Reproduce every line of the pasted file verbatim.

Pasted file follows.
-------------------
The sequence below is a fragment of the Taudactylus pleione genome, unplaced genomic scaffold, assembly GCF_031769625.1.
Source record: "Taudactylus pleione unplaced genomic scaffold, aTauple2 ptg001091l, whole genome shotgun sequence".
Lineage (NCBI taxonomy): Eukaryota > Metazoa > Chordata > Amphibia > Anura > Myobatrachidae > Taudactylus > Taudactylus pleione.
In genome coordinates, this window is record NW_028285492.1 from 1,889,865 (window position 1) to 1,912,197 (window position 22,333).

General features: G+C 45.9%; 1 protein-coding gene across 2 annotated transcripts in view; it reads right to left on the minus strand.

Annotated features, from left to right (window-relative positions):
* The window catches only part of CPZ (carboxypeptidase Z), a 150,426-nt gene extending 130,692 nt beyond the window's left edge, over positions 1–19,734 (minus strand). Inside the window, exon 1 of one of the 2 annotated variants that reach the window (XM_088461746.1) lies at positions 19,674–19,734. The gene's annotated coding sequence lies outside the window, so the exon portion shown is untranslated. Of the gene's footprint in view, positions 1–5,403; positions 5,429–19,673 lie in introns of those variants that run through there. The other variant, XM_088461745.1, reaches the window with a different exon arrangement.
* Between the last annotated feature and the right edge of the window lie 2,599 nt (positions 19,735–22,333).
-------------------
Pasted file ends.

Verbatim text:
The sequence below is a fragment of the Taudactylus pleione genome, unplaced genomic scaffold, assembly GCF_031769625.1.
Source record: "Taudactylus pleione unplaced genomic scaffold, aTauple2 ptg001091l, whole genome shotgun sequence".
Lineage (NCBI taxonomy): Eukaryota > Metazoa > Chordata > Amphibia > Anura > Myobatrachidae > Taudactylus > Taudactylus pleione.
In genome coordinates, this window is record NW_028285492.1 from 1,889,865 (window position 1) to 1,912,197 (window position 22,333).

General features: G+C 45.9%; 1 protein-coding gene across 2 annotated transcripts in view; it reads right to left on the minus strand.

Annotated features, from left to right (window-relative positions):
* The window catches only part of CPZ (carboxypeptidase Z), a 150,426-nt gene extending 130,692 nt beyond the window's left edge, over positions 1–19,734 (minus strand). Inside the window, exon 1 of one of the 2 annotated variants that reach the window (XM_088461746.1) lies at positions 19,674–19,734. The gene's annotated coding sequence lies outside the window, so the exon portion shown is untranslated. Of the gene's footprint in view, positions 1–5,403; positions 5,429–19,673 lie in introns of those variants that run through there. The other variant, XM_088461745.1, reaches the window with a different exon arrangement.
* Between the last annotated feature and the right edge of the window lie 2,599 nt (positions 19,735–22,333).